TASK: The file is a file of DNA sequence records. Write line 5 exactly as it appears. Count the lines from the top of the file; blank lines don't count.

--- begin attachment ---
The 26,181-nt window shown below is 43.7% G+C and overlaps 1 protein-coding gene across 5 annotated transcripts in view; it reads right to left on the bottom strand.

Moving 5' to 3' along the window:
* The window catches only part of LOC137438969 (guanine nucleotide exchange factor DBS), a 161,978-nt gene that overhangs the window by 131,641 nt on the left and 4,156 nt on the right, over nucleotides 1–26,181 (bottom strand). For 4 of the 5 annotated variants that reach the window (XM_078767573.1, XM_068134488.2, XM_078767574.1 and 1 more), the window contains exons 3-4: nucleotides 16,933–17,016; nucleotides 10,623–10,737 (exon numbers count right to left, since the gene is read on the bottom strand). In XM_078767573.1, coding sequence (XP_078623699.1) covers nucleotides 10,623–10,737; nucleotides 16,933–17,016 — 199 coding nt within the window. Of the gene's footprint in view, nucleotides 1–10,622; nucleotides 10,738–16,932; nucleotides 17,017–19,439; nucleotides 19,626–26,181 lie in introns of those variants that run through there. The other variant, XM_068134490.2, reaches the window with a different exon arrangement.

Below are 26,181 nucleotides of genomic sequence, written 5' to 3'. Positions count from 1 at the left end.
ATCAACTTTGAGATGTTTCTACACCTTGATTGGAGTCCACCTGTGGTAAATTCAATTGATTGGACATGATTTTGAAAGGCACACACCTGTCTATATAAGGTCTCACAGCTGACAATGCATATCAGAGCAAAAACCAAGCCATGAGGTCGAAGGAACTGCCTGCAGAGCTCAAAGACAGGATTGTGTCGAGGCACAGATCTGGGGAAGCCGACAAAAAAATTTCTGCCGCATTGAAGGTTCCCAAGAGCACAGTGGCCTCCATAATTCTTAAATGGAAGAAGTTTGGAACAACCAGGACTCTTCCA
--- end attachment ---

ATCAACTTTGAGATGTTTCTACACCTTGATTGGAGTCCACCTGTGGTAAATTCAATTGATTGGACATGATTTTGAAAGGCACACACCTGTCTATATAAGGTCTCACAGCTGACAATGCATATCAGAGCAAAAACCAAGCCATGAGGTCGAAGGAACTGCCTGCAGAGCTCAAAGACAGGATTGTGTCGAGGCACAGATCTGGGGAAGCCGACAAAAAAATTTCTGCCGCATTGAAGGTTCCCAAGAGCACAGTGGCCTCCATAATTCTTAAATGGAAGAAGTTTGGAACAACCAGGACTCTTCCA